Posted March 15, 2011on:
Spring is here and the daffodils are standing proud setting an example for you to follow. Your posture reveals how you feel about yourself, other people, and what’s happening in your world. So get those shoulders back, pull in your stomach, and hold your head high.
Think about the impression posture makes: someone slouching sends a very different message from the person who’s standing tall. How you hold your body shows the world how you view yourself – so make that vision positive. By following these simple guidelines and insights you’ll ensure the message you intend to send is both transmitted and received.
- Decide on your posture. Stand in front of a full length mirror and look at yourself. Pay particular attention to your shoulders, face, and the position of your head. What message are you conveying? Turn away momentarily. Decide how you want to be perceived and consider how you can convey that through your stance, breathing and facial expression. Adopt this image and turn back to the mirror. What differences do you notice between the first and second postures? By identifying the posture congruent with the attitude you want to convey you consciously determine how others perceive you.
- 3 main types of posture. Standing – standing straight with your chest gently opened projects strength and stature. For authority put those shoulders back and arms by your side. To add to your appeal lift from your diaphragm and raise your buttocks. Sitting conveys different states depending on the position of your arms, legs and head: back straight leaning slightly forward indicates that you are ready for action and focused in the here and now. Lying down is a great position for reflection, to clear your head and organise your thoughts.
- Reading posture. Understanding the body’s signs aids communication: how people hold their bodies can tell you about their attitude, mood and state of mind. This in turn tells you how best to engage with them. If you walk into your boss’s office and she’s hunched over her desk avoiding eye contact with you, wait to be invited to speak. Her posture is sending out a warning: DON’T INTERRUPT.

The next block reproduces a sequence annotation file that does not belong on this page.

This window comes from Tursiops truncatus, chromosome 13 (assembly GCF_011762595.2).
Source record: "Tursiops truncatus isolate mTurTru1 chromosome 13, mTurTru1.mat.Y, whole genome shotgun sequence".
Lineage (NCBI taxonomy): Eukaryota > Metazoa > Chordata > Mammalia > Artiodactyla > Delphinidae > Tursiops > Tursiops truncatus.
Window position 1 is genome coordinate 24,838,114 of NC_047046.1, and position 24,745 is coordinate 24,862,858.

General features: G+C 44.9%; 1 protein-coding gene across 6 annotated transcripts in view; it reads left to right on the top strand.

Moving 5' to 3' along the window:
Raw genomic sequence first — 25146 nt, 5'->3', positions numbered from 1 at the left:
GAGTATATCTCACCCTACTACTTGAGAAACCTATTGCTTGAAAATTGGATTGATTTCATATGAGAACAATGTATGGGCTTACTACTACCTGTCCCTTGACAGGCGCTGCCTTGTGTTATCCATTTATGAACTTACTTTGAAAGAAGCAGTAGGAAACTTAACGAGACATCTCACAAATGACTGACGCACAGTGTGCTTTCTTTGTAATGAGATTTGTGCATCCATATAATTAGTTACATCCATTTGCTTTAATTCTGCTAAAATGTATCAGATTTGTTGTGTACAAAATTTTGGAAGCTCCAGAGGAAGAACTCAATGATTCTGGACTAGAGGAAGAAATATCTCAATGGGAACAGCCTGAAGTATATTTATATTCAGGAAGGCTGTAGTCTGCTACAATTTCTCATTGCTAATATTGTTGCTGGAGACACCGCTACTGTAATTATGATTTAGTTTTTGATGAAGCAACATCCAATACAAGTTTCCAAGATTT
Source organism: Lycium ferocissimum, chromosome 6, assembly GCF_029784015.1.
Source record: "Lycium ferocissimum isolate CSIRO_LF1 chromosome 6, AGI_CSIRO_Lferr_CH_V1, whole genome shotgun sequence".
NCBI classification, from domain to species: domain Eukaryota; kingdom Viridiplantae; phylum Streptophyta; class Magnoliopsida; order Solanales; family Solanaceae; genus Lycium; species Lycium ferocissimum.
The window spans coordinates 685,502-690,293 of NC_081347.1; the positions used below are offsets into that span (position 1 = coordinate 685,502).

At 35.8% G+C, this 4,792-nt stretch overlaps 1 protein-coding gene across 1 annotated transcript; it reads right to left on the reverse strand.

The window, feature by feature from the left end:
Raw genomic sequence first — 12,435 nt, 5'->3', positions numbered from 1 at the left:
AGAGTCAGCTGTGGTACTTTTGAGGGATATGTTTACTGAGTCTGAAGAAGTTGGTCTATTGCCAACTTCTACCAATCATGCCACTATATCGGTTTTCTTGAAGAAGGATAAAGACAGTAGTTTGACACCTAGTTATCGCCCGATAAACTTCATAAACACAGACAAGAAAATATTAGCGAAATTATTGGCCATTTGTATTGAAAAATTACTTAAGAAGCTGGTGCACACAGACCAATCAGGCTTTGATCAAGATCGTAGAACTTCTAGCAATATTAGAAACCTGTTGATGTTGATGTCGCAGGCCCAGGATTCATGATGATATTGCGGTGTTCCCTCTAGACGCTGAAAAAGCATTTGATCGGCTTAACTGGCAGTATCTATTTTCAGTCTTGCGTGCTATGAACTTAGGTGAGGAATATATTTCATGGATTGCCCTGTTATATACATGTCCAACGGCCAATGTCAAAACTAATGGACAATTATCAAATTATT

REMEMBER: The way you act is the way you are. Feeling negative about your body can be overcome by acting as if you relish and respect every bone, muscle, and sprinkling of fat. By seeing yourself in a positive light you may open yourself to new opportunities.
TIP: In a mood you don’t like? Change your posture and see what happens. If you’re feeling low, pull up from your waist, open your chest and let your head rise from your neck and shoulders like a balloon. Notice how your mood elevates.
TECHNICAL STUFF: Anthropological research states that a person’s posture reflects their past. Suffering prolonged depression may result in a tendency to slouch or sag into the body, whereas people who have a positive outlook tend to hold themselves upright.
CAUTION: Be aware of cultural differences. For example, bowing implies deference; in many Eastern countries it is an expected behaviour for demonstrating respect.
FINALLY: Understanding the language of posture and consciously controlling it results in clear, effective communication and creates positive impact.
For more information visit www.kuhnkecommunication.com
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